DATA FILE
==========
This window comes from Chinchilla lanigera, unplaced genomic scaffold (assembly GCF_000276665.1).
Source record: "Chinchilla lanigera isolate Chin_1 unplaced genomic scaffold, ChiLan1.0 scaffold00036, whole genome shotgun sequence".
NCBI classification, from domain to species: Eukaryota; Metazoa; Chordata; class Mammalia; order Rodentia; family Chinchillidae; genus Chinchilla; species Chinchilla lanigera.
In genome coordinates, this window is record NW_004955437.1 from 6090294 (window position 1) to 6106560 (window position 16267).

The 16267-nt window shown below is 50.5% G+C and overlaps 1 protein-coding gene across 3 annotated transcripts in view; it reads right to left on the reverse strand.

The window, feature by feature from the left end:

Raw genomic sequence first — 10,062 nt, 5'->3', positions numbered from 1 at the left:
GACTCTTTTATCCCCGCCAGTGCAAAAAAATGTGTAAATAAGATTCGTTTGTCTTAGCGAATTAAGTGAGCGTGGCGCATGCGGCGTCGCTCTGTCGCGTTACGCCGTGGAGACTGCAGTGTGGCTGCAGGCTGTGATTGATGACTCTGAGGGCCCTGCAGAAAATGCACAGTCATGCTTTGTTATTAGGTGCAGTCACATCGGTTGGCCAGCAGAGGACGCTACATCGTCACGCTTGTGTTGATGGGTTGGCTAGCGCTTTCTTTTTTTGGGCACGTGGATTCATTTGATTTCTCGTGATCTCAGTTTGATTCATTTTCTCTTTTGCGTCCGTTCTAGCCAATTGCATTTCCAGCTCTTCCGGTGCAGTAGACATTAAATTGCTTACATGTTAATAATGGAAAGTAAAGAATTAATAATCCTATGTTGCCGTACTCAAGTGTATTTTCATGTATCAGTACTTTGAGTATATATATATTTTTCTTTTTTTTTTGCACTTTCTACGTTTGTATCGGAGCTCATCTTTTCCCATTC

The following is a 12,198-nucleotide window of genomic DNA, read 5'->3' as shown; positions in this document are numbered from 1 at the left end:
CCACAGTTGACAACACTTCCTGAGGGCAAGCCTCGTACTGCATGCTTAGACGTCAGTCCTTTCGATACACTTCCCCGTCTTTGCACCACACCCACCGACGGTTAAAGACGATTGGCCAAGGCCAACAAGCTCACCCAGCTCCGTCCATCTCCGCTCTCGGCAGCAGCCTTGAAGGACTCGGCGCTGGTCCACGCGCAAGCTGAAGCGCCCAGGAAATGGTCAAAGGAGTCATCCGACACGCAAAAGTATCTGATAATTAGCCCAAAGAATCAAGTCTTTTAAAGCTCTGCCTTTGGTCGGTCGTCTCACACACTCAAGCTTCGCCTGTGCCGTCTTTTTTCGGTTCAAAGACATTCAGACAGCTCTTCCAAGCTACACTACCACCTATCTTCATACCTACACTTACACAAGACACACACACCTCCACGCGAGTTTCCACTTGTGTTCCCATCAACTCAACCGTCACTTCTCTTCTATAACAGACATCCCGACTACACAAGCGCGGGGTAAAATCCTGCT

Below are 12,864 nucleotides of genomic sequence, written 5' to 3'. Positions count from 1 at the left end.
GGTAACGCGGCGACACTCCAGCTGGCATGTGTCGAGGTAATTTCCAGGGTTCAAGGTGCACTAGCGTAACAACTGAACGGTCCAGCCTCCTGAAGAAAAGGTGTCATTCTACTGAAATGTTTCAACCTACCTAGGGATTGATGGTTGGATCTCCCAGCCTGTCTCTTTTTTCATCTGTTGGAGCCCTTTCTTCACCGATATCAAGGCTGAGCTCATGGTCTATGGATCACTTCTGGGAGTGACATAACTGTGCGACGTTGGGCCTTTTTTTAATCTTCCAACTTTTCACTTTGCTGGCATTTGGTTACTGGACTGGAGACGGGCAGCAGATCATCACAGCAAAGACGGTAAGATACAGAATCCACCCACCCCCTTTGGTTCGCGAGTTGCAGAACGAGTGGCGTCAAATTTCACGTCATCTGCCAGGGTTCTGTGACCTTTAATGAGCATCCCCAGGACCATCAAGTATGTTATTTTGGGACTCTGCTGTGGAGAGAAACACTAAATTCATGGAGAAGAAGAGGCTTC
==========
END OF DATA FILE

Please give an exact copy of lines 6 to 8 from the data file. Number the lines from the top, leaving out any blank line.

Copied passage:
The window, feature by feature from the left end:

Raw genomic sequence first — 10,062 nt, 5'->3', positions numbered from 1 at the left:
GACTCTTTTATCCCCGCCAGTGCAAAAAAATGTGTAAATAAGATTCGTTTGTCTTAGCGAATTAAGTGAGCGTGGCGCATGCGGCGTCGCTCTGTCGCGTTACGCCGTGGAGACTGCAGTGTGGCTGCAGGCTGTGATTGATGACTCTGAGGGCCCTGCAGAAAATGCACAGTCATGCTTTGTTATTAGGTGCAGTCACATCGGTTGGCCAGCAGAGGACGCTACATCGTCACGCTTGTGTTGATGGGTTGGCTAGCGCTTTCTTTTTTTGGGCACGTGGATTCATTTGATTTCTCGTGATCTCAGTTTGATTCATTTTCTCTTTTGCGTCCGTTCTAGCCAATTGCATTTCCAGCTCTTCCGGTGCAGTAGACATTAAATTGCTTACATGTTAATAATGGAAAGTAAAGAATTAATAATCCTATGTTGCCGTACTCAAGTGTATTTTCATGTATCAGTACTTTGAGTATATATATATTTTTCTTTTTTTTTTGCACTTTCTACGTTTGTATCGGAGCTCATCTTTTCCCATTC